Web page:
The first indication that something was not normal came as we took a break between games. We sat on the benches outside the racquetball courts and that’s where I heard the song "When You're Falling" by Afro Celt Sound System with Peter Gabriel. A radio station had been piped in over the PA system. The gym didn't usually do that. But, all I heard was music, so I played another game or two of racquetball without thinking any more about it.

Not until we returned to the locker room, maybe around 11 a.m., did I realize what was going on. Once again, the radio was my first clue. It had been piped into the locker room, but this time, there was no music. Instead, a reporter was talking about hospitals in lower Manhattan preparing for mass casualties. I remarked out loud that something big must have happened. At that point, another woman in the locker room said something like, "Don't you know what happened? Someone flew a plane into the World Trade Center and both towers are down."

The image that formed in my head was of a small, private plane and a pilot who obviously didn't know what he was doing. But, as I rushed to the TV in the lobby, then rushed to find a phone (I think my cell phone was dead), the reality of the situation became clear. This was a tragedy and I, a veteran broadcast journalist, didn't know about it until at least two hours after the fact.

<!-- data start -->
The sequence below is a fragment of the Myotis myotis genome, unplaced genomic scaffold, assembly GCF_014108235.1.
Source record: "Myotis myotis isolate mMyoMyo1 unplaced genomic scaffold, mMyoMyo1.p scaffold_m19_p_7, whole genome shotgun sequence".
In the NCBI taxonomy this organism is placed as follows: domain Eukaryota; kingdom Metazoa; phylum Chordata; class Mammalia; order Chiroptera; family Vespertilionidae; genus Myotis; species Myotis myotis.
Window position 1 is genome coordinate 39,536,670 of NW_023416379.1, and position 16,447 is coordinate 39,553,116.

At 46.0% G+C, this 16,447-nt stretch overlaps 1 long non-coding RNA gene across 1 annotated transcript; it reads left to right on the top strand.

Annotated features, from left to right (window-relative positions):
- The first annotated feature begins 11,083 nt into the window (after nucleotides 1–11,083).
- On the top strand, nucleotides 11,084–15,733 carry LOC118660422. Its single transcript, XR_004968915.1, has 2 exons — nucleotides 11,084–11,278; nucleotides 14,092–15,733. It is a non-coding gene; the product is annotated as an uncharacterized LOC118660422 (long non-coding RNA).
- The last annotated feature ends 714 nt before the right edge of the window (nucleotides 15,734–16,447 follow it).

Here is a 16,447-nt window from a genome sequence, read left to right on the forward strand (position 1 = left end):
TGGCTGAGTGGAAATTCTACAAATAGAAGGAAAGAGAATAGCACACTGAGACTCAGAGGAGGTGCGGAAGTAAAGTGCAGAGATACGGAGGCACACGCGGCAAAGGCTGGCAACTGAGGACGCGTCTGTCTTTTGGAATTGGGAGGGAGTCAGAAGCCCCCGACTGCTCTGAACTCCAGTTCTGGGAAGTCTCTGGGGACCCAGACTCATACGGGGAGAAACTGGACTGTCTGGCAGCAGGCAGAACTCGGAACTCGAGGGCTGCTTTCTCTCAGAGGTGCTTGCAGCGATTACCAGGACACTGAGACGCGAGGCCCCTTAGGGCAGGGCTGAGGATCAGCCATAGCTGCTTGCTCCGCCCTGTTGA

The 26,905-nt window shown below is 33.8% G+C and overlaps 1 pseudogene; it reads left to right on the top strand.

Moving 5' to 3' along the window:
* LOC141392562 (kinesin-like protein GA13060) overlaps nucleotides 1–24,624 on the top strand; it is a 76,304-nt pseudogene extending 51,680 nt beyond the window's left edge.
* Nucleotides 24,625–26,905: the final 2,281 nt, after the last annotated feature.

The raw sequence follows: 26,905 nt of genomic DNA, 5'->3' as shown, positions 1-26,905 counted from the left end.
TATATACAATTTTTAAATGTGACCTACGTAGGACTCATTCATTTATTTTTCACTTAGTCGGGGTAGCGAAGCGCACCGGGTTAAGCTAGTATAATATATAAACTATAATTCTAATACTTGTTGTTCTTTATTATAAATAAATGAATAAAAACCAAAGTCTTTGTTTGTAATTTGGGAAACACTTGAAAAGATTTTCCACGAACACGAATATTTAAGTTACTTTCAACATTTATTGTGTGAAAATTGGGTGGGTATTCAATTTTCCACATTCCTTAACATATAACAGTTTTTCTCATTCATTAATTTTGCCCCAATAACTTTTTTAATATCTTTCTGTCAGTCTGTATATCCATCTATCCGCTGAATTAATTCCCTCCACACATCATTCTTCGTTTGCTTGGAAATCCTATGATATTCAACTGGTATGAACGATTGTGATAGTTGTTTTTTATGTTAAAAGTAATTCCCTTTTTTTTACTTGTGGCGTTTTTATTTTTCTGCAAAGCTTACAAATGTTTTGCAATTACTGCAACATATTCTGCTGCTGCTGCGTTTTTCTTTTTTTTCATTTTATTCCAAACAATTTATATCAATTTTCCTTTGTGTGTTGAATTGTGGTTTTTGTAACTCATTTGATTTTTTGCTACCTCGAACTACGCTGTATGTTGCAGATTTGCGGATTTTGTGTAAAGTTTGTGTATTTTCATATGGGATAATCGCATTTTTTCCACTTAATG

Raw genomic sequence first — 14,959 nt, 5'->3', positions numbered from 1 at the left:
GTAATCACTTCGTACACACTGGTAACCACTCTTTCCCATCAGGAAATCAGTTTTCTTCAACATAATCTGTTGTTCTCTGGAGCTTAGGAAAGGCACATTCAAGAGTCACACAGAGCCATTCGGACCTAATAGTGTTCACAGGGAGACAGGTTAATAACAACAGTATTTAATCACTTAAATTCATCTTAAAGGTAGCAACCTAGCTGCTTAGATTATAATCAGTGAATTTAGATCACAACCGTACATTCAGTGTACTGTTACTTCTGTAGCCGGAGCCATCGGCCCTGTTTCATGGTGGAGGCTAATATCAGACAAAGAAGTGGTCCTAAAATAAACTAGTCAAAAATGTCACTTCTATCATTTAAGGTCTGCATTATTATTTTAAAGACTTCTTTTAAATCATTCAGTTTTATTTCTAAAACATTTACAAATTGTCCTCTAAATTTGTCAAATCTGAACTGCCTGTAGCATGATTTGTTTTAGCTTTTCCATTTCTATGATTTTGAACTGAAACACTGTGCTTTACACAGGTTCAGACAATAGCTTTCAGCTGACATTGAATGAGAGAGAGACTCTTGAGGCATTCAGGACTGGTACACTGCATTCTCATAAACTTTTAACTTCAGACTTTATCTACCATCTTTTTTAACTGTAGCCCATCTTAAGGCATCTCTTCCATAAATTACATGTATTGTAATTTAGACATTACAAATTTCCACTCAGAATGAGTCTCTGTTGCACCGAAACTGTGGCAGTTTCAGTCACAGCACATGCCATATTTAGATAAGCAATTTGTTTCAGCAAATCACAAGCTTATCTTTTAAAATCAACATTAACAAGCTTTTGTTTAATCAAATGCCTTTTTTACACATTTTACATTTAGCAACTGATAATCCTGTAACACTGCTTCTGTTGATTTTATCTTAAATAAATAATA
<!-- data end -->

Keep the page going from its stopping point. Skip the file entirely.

The rest of the day is something of a blur. I rushed home to shower then drove to work in Harrisburg, dropping off my dog at a friend's house along the way. By the time I arrived at the TV station, coverage plans were already well underway. We frequently broke into the non-stop network coverage to provide updates on the local situation: where people could donate blood, steps being taken to secure state and federal buildings in the city, responders from central PA gearing up to head to New York. There was no shortage of stories, and we were so busy covering them that, at least for me, there really wasn’t time to immediately absorb the emotional impact of what had happened.